11 March 2013

Beyonce is Strong And Marilyn is Feminine?

A friend of mine said this to me once, and it stuck in my head though at the time I didn't think anything particular about it.Weeks later I realised why this innocent little statement was knocking around in my brain like a drunk on a bus.

Beyonce is strong and Marilyn is feminine?  Aren't they both feminine, womanly women?
Beyonce: Yeah. She'll totally break your face.

Beyonce is one of the few celebrities today- one of the only female celebrities left- that triggers world wide recognition. Her concert tours sell out, her albums always chart near the top or at the top, she's worshipped as one of the most beautiful women on the planet, and yet she's always tagged with adjectives like 'strong' and 'fierce'.

Donyale Luna: epitome of grace
I don't think there's anything at all wrong with being a strong woman - in fact, I think it's a must. But as a black woman, I sometimes feel like 'strong' is the kindest adjective they can give me.

If our women aren't ever described as 'feminine' or 'womanly' or 'graceful', then in the minds of our heavily male dominated, vaguely misogynistic culture, we're not fully women. 

Black models are described with all kinds of adjectives like 'exotic', 'powerful', 'evocative' etc etc, but how often are we tagged as just plain beautiful? Womanly? Graceful?

Why are the women who are most associated with these terms: Grace Kelly, Elizabeth Taylor, Vivenne Westwood, and of course the indomitable Marilyn- all white? Maybe it's because of the era: the words are almost archaic now, as is the image conjured by them, but the residue sticks in all our minds.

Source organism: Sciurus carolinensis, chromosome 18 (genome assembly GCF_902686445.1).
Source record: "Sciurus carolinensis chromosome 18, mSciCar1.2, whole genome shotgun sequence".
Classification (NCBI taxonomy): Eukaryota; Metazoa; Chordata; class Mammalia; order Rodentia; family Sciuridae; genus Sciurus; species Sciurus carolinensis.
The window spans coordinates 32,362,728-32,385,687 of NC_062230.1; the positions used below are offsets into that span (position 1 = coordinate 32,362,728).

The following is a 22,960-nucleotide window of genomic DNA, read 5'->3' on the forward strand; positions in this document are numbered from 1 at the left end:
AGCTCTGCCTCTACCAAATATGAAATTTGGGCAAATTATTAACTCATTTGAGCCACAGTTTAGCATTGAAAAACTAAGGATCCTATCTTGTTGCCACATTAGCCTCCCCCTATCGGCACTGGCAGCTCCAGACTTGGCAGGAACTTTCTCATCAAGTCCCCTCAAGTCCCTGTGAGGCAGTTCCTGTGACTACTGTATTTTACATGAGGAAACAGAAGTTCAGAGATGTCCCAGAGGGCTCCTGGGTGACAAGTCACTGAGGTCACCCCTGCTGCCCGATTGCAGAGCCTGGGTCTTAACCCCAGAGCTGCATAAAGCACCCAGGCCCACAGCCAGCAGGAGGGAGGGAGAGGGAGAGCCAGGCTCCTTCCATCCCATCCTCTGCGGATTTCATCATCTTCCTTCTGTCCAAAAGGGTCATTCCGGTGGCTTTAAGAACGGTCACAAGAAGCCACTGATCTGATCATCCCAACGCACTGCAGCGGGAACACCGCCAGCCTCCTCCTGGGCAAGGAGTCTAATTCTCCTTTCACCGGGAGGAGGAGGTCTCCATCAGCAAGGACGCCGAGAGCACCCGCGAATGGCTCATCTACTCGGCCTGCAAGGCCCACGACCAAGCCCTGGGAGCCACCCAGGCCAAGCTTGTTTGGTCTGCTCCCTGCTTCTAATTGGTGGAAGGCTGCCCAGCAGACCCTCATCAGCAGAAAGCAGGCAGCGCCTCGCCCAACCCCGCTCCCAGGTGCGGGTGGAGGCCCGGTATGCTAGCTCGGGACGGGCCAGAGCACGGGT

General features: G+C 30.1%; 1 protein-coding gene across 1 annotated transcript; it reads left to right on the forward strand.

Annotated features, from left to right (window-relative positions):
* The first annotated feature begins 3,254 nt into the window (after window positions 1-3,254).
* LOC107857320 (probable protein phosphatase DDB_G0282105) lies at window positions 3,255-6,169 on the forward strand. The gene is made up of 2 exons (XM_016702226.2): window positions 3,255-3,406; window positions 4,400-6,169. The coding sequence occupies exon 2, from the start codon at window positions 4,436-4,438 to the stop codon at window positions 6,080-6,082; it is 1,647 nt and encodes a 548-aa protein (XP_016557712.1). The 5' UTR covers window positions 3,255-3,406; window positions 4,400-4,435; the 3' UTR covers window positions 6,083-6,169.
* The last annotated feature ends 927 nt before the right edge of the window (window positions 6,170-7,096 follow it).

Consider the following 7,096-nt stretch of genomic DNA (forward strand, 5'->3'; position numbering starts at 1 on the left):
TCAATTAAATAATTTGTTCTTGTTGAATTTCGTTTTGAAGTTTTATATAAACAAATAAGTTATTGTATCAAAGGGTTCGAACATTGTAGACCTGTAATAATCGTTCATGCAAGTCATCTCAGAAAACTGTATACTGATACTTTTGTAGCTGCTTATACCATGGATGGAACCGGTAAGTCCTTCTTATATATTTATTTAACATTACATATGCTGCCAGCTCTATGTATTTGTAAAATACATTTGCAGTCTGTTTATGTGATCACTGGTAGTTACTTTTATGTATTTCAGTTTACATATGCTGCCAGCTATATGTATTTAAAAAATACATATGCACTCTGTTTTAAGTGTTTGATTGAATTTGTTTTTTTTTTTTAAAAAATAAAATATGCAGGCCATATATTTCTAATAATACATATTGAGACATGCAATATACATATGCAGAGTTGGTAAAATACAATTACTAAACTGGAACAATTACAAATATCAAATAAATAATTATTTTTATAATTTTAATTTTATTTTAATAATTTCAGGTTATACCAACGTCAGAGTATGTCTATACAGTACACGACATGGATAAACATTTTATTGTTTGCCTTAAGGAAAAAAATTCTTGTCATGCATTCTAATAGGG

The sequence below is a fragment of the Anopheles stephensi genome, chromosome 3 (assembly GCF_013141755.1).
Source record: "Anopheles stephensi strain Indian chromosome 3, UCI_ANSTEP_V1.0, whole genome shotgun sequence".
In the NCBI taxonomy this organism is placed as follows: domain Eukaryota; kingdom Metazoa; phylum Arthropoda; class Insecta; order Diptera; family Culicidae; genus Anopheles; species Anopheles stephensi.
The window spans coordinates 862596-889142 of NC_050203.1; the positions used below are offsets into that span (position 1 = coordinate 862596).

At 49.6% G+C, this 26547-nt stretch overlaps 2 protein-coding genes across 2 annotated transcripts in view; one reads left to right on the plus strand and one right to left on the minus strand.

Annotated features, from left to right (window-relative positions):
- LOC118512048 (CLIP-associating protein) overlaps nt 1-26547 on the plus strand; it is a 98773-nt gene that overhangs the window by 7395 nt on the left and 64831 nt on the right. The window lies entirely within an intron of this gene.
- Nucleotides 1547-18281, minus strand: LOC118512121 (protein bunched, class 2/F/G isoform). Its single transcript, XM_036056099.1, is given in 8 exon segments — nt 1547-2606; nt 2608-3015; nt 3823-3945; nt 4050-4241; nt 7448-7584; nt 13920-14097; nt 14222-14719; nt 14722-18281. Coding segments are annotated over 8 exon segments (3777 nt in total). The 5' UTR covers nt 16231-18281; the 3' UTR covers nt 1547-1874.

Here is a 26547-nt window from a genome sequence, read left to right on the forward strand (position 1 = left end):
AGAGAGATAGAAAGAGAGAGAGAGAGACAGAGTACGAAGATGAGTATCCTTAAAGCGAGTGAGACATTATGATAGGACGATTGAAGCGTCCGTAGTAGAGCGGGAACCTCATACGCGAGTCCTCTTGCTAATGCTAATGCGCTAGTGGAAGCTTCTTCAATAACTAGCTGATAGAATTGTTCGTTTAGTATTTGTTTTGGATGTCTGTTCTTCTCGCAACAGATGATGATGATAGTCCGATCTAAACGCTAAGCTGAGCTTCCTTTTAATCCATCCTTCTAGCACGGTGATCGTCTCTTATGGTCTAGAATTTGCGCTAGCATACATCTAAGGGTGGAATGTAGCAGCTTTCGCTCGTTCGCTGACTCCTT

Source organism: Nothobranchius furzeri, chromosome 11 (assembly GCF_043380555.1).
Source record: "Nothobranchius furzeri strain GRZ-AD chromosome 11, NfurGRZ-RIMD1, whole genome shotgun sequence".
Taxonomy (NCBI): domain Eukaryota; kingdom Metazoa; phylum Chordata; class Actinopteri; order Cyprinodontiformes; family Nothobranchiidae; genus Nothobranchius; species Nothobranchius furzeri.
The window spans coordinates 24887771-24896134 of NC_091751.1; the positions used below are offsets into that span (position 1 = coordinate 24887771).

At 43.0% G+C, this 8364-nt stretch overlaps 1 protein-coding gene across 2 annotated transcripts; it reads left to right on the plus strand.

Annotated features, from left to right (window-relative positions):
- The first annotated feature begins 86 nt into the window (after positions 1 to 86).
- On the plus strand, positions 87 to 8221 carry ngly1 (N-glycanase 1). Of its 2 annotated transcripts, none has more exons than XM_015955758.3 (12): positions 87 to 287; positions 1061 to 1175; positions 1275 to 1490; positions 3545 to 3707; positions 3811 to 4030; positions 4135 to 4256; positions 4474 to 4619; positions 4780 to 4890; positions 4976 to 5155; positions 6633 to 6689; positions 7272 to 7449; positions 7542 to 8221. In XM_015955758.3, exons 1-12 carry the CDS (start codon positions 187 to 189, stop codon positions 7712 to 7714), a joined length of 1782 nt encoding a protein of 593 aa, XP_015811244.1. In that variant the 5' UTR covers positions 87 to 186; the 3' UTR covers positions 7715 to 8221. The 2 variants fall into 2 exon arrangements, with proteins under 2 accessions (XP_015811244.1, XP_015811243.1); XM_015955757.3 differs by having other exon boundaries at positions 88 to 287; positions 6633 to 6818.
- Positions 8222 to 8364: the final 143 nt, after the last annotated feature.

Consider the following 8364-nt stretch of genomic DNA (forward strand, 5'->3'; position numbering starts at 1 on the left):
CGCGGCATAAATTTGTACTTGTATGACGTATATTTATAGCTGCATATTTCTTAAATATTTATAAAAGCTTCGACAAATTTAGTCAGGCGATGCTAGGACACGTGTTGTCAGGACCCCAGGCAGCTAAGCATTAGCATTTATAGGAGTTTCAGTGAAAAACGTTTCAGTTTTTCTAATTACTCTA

Another friend told me how terrified she is walking home at night in her area. She had every right to be afraid of the drug dealers and shady characters lurking around the streets that sometimes actually accosted her, but I wondered, if it was me, would people be that sympathetic? Are black women allowed to go all wide-eyed in terror at the thought of walking home alone?

It annoys me to no end that western culture turns black women into angry, brawling, I ain't afraid o' nothin'!  type stock characters. That kind of misinterpretation downplays our very real fears and anxieties as women who live in a world run by men. We're no less afraid of being bothered on the way home, of being mishandled, bullied, and shouted at on the street- but we're supposed to be 'strong black women', so society can do what it wants, and we're just going roll our necks and keep on walking?
Joy Bryant: girl next door.  
 I disagree with the idea that women should have to be 'one' thing- but by assuming that all black women are of the 'break your damn face' persuasion, they're doing exactly that- making us all 'one' thing. That kind of assumption means that as a young black woman who is quite often afraid, I look around and wonder If I screamed, would anyone help me?  That's a scary thought when you're walking alone at night.

Alex Wek: Womanly woman and feminine beauty
I think A. Wek is GORGEOUS- look at that
skin! I'm so jel. I LOVE HER!

If I was a white girl, as evidenced by all the seriously high profile cases of young white women that decorate our news-feeds, if they didn't, there'd be hell to pay later.

All women - ALL WOMEN regardless of race, have the right to be strong and feminine. Most of us have grown up watching our mothers, sisters, aunties and Grans do just that. Racism is emasculating, and women of all races tend to bear the brunt of their men's let downs. So why I ask you, do we warrant a loss of femininity when we are women too? When we come in 'beautiful', 'womanly' and 'graceful' just like other women do? Maybe it is time to redefine the terms, and embrace what is truly the beauty and strength of WOMANHOOD full stop.


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